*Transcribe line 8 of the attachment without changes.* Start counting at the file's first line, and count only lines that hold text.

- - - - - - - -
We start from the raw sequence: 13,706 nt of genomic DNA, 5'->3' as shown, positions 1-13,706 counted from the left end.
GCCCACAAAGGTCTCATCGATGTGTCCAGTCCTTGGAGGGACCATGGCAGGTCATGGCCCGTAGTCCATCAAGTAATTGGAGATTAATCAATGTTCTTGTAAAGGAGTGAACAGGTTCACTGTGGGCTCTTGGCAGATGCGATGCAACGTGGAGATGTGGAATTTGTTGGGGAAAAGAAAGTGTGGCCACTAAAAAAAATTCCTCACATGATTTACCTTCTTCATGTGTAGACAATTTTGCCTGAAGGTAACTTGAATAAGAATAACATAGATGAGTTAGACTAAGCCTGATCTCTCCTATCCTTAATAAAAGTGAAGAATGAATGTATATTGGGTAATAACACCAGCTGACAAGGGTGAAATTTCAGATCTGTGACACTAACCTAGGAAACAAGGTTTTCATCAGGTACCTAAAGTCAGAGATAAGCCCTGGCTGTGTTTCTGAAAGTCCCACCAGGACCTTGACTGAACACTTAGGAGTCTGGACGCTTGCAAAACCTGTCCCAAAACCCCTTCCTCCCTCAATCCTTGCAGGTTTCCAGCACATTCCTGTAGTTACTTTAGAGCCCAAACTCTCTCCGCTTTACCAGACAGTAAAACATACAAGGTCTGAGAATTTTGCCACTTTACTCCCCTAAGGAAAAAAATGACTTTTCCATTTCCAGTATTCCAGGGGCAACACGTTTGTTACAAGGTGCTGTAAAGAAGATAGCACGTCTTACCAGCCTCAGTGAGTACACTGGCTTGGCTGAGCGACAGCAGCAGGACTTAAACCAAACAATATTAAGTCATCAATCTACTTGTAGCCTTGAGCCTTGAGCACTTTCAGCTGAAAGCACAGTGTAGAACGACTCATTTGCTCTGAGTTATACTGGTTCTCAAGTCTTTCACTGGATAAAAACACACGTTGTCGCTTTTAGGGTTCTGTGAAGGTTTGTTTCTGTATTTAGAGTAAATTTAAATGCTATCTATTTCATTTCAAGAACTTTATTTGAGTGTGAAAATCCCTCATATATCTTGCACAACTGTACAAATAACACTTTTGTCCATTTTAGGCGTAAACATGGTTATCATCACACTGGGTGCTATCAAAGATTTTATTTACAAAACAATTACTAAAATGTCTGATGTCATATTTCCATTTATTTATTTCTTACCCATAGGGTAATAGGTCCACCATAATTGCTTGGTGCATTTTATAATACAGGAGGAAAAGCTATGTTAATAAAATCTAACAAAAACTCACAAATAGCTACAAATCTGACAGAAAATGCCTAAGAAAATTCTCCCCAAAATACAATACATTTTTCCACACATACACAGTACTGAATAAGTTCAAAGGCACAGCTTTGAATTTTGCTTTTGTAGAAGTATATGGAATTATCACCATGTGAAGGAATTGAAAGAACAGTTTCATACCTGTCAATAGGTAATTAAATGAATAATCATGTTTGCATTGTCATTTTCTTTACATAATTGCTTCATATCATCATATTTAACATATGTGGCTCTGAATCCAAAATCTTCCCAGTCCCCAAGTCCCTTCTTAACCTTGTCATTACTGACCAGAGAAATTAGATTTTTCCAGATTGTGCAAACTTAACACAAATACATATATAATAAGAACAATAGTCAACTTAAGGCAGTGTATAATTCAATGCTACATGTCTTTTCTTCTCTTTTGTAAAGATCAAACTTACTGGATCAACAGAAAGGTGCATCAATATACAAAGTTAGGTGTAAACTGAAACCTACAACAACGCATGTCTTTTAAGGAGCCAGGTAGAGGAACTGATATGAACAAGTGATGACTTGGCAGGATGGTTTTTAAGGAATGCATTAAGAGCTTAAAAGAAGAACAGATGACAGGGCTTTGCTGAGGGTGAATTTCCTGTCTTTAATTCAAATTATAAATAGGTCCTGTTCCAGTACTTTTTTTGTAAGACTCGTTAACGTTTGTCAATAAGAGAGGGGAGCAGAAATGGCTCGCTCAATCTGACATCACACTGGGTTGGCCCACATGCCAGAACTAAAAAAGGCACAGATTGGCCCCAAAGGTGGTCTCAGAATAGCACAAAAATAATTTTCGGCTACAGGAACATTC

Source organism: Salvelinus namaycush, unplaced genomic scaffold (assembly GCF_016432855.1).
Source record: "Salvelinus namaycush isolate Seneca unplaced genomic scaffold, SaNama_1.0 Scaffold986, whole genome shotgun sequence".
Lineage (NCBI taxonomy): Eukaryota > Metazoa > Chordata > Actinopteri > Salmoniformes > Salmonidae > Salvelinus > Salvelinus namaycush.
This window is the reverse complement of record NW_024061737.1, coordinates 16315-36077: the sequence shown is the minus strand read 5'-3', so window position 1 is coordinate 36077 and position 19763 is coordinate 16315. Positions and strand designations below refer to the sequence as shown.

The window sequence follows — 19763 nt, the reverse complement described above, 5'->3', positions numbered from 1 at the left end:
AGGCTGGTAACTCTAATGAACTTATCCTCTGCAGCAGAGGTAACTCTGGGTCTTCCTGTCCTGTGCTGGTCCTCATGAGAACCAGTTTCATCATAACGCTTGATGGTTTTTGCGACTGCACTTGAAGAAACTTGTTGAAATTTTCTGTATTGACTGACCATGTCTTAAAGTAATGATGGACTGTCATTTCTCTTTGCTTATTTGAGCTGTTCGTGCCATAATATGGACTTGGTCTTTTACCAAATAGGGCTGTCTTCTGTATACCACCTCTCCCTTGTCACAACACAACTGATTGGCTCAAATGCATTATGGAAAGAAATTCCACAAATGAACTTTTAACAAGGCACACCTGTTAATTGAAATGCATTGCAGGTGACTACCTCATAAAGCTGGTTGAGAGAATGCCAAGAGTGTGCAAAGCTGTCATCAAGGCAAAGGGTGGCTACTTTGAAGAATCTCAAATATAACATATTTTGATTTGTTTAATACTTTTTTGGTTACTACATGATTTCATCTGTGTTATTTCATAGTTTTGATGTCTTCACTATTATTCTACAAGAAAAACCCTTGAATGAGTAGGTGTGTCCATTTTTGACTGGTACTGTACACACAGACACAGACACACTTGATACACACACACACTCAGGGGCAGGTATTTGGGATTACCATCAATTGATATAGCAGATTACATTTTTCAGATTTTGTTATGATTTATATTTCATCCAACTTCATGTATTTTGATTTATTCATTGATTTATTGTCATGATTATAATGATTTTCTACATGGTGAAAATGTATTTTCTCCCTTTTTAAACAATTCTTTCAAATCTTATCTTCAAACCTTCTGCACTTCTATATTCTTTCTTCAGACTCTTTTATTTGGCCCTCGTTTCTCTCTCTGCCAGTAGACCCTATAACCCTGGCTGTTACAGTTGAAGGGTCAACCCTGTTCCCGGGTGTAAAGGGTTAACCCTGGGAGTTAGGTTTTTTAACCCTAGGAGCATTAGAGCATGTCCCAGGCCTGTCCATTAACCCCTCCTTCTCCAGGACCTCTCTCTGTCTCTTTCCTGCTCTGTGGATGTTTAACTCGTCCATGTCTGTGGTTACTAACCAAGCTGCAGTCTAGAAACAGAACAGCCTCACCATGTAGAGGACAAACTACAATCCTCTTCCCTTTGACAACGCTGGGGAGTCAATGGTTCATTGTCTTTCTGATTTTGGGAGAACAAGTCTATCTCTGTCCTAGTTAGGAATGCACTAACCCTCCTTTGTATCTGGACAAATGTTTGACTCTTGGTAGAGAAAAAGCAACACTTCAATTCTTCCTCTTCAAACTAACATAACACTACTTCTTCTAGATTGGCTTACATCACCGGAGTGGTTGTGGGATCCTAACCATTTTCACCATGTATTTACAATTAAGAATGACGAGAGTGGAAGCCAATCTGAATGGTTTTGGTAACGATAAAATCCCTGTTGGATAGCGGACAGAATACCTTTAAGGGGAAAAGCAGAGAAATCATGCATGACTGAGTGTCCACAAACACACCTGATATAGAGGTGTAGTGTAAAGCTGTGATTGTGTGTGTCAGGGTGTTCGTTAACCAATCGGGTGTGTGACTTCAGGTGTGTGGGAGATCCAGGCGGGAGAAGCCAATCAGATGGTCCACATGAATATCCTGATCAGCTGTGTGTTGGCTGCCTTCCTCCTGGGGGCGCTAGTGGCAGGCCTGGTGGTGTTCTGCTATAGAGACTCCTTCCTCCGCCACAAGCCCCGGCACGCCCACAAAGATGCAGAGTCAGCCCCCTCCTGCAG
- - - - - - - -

AGGCTGGTAACTCTAATGAACTTATCCTCTGCAGCAGAGGTAACTCTGGGTCTTCCTGTCCTGTGCTGGTCCTCATGAGAACCAGTTTCATCATAACGCTTGATGGTTTTTGCGACTGCACTTGAAGAAACTTGTTGAAATTTTCTGTATTGACTGACCATGTCTTAAAGTAATGATGGACTGTCATTTCTCTTTGCTTATTTGAGCTGTTCGTGCCATAATATGGACTTGGTCTTTTACCAAATAGGGCTGTCTTCTGTATACCACCTCTCCCTTGTCACAACACAACTGATTGGCTCAAATGCATTATGGAAAGAAATTCCACAAATGAACTTTTAACAAGGCACACCTGTTAATTGAAATGCATTGCAGGTGACTACCTCATAAAGCTGGTTGAGAGAATGCCAAGAGTGTGCAAAGCTGTCATCAAGGCAAAGGGTGGCTACTTTGAAGAATCTCAAATATAACATATTTTGATTTGTTTAATACTTTTTTGGTTACTACATGATTTCATCTGTGTTATTTCATAGTTTTGATGTCTTCACTATTATTCTACAAGAAAAACCCTTGAATGAGTAGGTGTGTCCATTTTTGACTGGTACTGTACACACAGACACAGACACACTTGATACACACACACACTCAGGGGCAGGTATTTGGGATTACCATCAATTGATATAGCAGATTACATTTTTCAGATTTTGTTATGATTTATATTTCATCCAACTTCATGTATTTTGATTTATTCATTGATTTATTGTCATGATTATAATGATTTTCTACATGGTGAAAATGTATTTTCTCCCTTTTTAAACAATTCTTTCAAATCTTATCTTCAAACCTTCTGCACTTCTATATTCTTTCTTCAGACTCTTTTATTTGGCCCTCGTTTCTCTCTCTGCCAGTAGACCCTATAACCCTGGCTGTTACAGTTGAAGGGTCAACCCTGTTCCCGGGTGTAAAGGGTTAACCCTGGGAGTTAGGTTTTTTAACCCTAGGAGCATTAGAGCATGTCCCAGGCCTGTCCATTAACCCCTCCTTCTCCAGGACCTCTCTCTGTCTCTTTCCTGCTCTGTGGATGTTTAACTCGTCCATGTCTGTGGTTACTAACCAAGCTGCAGTCTAGAAACAGAACAGCCTCACCATGTAGAGGACAAACTACAATCCTCTTCCCTTTGACAACGCTGGGGAGTCAATGGTTCATTGTCTTTCTGATTTTGGGAGAACAAGTCTATCTCTGTCCTAGTTAGGAATGCACTAACCCTCCTTTGTATCTGGACAAATGTTTGACTCTTGGTAGAGAAAAAGCAACACTTCAATTCTTCCTCTTCAAACTAACATAACACTACTTCTTCTAGATTGGCTTACATCACCGGAGTGGTTGTGGGATCCTAACCATTTTCACCATGTATTTACAATTAAGAATGACGAGAGTGGAAGCCAATCTGAATGGTTTTGGTAACGATAAAATCCCTGTTGGATAGCGGACAGAATACCTTTAAGGGGAAAAGCAGAGAAATCATGCATGACTGAGTGTCCACAAACACACCTGATATAGAGGTGTAGTGTAAAGCTGTGATTGTGTGTGTCAGGGTGTTCGTTAACCAATCGGGTGTGTGACTTCAGGTGTGTGGGAGATCCAGGCGGGAGAAGCCAATCAGATGGTCCACATGAATATCCTGATCAGCTGTGTGTTGGCTGCCTTCCTCCTGGGGGCGCTAGTGGCAGGCCTGGTGGTGTTCTGCTATAGAGACTCCTTCCTCCGCCACAAGCCCCGGCACGCCCACAAAGATGCAGAGTCAGCCCCCTCCTGCAG